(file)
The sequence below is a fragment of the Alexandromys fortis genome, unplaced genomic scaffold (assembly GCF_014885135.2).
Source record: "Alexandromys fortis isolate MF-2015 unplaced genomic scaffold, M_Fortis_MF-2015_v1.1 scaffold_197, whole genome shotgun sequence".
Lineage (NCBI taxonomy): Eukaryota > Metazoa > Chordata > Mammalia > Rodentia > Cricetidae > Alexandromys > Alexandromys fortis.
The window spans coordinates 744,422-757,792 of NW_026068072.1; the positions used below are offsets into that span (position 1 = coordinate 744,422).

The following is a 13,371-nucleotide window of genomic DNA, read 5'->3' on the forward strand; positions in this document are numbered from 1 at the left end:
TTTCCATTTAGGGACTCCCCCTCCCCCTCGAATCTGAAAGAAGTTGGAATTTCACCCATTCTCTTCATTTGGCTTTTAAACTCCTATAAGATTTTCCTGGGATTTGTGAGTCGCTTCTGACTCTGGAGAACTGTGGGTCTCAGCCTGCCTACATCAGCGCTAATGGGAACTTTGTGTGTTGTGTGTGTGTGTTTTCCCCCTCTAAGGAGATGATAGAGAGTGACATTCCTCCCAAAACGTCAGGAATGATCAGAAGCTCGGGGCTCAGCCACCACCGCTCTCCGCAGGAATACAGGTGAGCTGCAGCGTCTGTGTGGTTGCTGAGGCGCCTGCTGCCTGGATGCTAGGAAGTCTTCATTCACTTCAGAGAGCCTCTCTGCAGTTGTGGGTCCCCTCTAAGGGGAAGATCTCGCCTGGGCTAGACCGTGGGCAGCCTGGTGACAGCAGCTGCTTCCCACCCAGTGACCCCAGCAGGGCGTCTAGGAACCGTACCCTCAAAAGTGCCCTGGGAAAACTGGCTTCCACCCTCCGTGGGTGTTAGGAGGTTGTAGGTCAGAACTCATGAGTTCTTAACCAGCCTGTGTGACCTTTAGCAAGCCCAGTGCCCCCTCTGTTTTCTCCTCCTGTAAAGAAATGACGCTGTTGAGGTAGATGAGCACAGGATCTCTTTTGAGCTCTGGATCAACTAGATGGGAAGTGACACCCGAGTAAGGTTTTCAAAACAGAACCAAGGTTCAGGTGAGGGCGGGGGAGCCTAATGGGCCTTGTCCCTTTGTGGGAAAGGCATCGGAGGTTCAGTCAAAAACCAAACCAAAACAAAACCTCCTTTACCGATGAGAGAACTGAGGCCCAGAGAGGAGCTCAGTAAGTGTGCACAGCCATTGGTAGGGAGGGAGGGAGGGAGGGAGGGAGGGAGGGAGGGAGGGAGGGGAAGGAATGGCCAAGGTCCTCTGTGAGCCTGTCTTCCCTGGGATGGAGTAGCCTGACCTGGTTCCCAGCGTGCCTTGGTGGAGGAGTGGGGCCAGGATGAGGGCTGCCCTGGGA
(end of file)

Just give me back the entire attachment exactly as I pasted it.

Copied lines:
The sequence below is a fragment of the Alexandromys fortis genome, unplaced genomic scaffold (assembly GCF_014885135.2).
Source record: "Alexandromys fortis isolate MF-2015 unplaced genomic scaffold, M_Fortis_MF-2015_v1.1 scaffold_197, whole genome shotgun sequence".
Lineage (NCBI taxonomy): Eukaryota > Metazoa > Chordata > Mammalia > Rodentia > Cricetidae > Alexandromys > Alexandromys fortis.
The window spans coordinates 744,422-757,792 of NW_026068072.1; the positions used below are offsets into that span (position 1 = coordinate 744,422).

The following is a 13,371-nucleotide window of genomic DNA, read 5'->3' on the forward strand; positions in this document are numbered from 1 at the left end:
TTTCCATTTAGGGACTCCCCCTCCCCCTCGAATCTGAAAGAAGTTGGAATTTCACCCATTCTCTTCATTTGGCTTTTAAACTCCTATAAGATTTTCCTGGGATTTGTGAGTCGCTTCTGACTCTGGAGAACTGTGGGTCTCAGCCTGCCTACATCAGCGCTAATGGGAACTTTGTGTGTTGTGTGTGTGTGTTTTCCCCCTCTAAGGAGATGATAGAGAGTGACATTCCTCCCAAAACGTCAGGAATGATCAGAAGCTCGGGGCTCAGCCACCACCGCTCTCCGCAGGAATACAGGTGAGCTGCAGCGTCTGTGTGGTTGCTGAGGCGCCTGCTGCCTGGATGCTAGGAAGTCTTCATTCACTTCAGAGAGCCTCTCTGCAGTTGTGGGTCCCCTCTAAGGGGAAGATCTCGCCTGGGCTAGACCGTGGGCAGCCTGGTGACAGCAGCTGCTTCCCACCCAGTGACCCCAGCAGGGCGTCTAGGAACCGTACCCTCAAAAGTGCCCTGGGAAAACTGGCTTCCACCCTCCGTGGGTGTTAGGAGGTTGTAGGTCAGAACTCATGAGTTCTTAACCAGCCTGTGTGACCTTTAGCAAGCCCAGTGCCCCCTCTGTTTTCTCCTCCTGTAAAGAAATGACGCTGTTGAGGTAGATGAGCACAGGATCTCTTTTGAGCTCTGGATCAACTAGATGGGAAGTGACACCCGAGTAAGGTTTTCAAAACAGAACCAAGGTTCAGGTGAGGGCGGGGGAGCCTAATGGGCCTTGTCCCTTTGTGGGAAAGGCATCGGAGGTTCAGTCAAAAACCAAACCAAAACAAAACCTCCTTTACCGATGAGAGAACTGAGGCCCAGAGAGGAGCTCAGTAAGTGTGCACAGCCATTGGTAGGGAGGGAGGGAGGGAGGGAGGGAGGGAGGGAGGGAGGGAGGGGAAGGAATGGCCAAGGTCCTCTGTGAGCCTGTCTTCCCTGGGATGGAGTAGCCTGACCTGGTTCCCAGCGTGCCTTGGTGGAGGAGTGGGGCCAGGATGAGGGCTGCCCTGGGA